On The Ranch

Oh, Mother.

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I wrote this post years ago, and honestly, it’s so much funnier now that I’m a mom. Is it okay to call yourself funny in retrospect? I hope so, because I’m doing it. No shame in my game.

The heifers have started calving, and it makes me miss our days of being knee-deep in calves for months when we worked for registered ranches (commercial ranches typically aren’t as hands-on, for a variety of reasons), but then I remember how much work that was and how exhausted we were and how much of our diets consisted of snacks and sweet tea and I think I’ll stick with my fond reminiscences. As Bert says, it’s easier to get up in the night to feed a human baby than to go check calves because at least you get to stay inside and don’t have to get out of your pajamas.

Which is where I laugh at him, because he’d always get fully dressed to go check and I’d just throw my coveralls over my jammies and call it good. Including one time when I was wearing footy pajamas which almost resulted in an embarrassing bathroom situation but don’t worry, it got, ah, taken care of.

Being around so many bovine mothers has made me realize they’re similar to human mothers in that while each one is, of course, unique, every mother can be loosely grouped into a category based on her parenting style.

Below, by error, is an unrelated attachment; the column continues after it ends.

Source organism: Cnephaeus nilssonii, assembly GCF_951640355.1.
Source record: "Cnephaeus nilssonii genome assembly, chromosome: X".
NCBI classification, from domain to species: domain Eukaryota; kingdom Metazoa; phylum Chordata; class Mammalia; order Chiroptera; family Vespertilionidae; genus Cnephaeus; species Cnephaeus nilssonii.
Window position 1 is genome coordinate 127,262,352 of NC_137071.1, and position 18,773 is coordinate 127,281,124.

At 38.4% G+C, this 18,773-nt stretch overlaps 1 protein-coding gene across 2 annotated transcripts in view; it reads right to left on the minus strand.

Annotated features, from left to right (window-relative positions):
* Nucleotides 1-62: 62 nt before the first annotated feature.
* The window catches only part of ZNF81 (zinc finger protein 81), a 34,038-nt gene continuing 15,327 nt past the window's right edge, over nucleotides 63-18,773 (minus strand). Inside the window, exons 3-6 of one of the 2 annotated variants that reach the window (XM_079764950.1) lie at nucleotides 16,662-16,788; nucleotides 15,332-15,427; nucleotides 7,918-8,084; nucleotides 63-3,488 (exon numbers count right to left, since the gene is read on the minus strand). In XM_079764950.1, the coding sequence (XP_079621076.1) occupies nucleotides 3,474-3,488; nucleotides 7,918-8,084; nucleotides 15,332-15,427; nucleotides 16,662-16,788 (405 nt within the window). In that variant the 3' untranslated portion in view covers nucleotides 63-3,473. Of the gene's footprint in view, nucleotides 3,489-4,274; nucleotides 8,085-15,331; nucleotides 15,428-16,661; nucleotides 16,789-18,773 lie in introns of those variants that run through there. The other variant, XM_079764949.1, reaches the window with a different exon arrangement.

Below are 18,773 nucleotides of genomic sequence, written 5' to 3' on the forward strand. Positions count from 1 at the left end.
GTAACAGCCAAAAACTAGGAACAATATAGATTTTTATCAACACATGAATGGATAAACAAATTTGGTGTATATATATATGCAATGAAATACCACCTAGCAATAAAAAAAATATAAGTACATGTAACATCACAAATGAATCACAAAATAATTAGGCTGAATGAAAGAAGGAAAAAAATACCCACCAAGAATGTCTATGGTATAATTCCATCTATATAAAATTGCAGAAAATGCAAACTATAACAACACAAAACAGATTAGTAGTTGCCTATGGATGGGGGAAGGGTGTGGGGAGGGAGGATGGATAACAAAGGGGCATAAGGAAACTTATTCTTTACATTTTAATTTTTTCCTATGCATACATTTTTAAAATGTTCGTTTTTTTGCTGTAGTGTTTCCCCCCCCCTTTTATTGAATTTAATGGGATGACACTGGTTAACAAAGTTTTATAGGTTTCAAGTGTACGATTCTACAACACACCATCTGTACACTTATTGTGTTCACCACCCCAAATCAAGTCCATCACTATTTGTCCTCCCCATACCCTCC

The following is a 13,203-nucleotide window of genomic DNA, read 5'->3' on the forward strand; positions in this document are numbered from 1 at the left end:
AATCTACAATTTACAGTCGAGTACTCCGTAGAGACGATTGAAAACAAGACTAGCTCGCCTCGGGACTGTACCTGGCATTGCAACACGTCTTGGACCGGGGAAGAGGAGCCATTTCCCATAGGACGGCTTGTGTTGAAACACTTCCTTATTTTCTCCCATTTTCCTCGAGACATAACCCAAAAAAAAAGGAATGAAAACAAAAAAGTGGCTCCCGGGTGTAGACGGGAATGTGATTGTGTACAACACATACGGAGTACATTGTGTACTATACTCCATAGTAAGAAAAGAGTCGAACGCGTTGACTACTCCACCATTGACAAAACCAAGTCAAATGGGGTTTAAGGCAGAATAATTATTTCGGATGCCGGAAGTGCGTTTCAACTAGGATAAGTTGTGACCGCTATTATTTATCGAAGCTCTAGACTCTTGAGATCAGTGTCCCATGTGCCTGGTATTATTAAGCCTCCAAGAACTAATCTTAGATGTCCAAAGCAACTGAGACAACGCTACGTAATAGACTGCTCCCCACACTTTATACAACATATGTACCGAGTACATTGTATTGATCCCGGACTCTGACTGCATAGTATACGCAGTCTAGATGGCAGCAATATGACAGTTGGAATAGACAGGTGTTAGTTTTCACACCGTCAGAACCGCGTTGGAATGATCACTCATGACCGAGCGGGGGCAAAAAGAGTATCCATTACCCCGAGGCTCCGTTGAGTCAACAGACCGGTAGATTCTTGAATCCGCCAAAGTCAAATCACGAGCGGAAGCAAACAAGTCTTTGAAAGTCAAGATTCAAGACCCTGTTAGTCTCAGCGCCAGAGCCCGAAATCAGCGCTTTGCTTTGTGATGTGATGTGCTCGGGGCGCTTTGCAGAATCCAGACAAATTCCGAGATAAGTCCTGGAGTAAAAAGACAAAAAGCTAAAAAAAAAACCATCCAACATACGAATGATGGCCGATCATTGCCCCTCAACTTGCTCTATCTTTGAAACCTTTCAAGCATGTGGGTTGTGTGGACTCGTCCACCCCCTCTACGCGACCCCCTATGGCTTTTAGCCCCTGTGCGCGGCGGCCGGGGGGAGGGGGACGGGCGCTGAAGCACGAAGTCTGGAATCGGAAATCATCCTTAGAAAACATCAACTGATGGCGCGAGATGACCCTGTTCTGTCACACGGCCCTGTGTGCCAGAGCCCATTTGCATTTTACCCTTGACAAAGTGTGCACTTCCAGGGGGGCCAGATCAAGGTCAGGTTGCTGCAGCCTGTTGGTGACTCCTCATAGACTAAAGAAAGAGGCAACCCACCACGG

The Helicopter Mother is the sort that won’t leave. Ever. You’ve seen her–that mom at the soccer game/swim meet/dance class that the ref/coach/teacher has to keep chasing off the field/pool deck/floor. She wears fanny packs and has a tote bag full of band-aids, kleenex and medical supplies a triage nurse would envy. Also a change of clothes, in case things get wild. She does Junior’s homework, plans all his extra-curriculars, and stays home whenever she hires a babysitter to supervise the babysitter supervising her child. In bovine form, this mother will hardly get out of Junior’s face long enough to let him nurse, much less let him walk somewhere. She’s mastered the art of bellering hysterically and never taking her eyes off of you or her calf while walking backwards. It’s hard to tag her calf because she won’t leave enough space between Junior’s head and her own for you to get a tag in edgewise. She’s annoying, but you deal with her because she’s a good mother, mostly–besides her child never being able to socialize properly due to her overbearing hovering.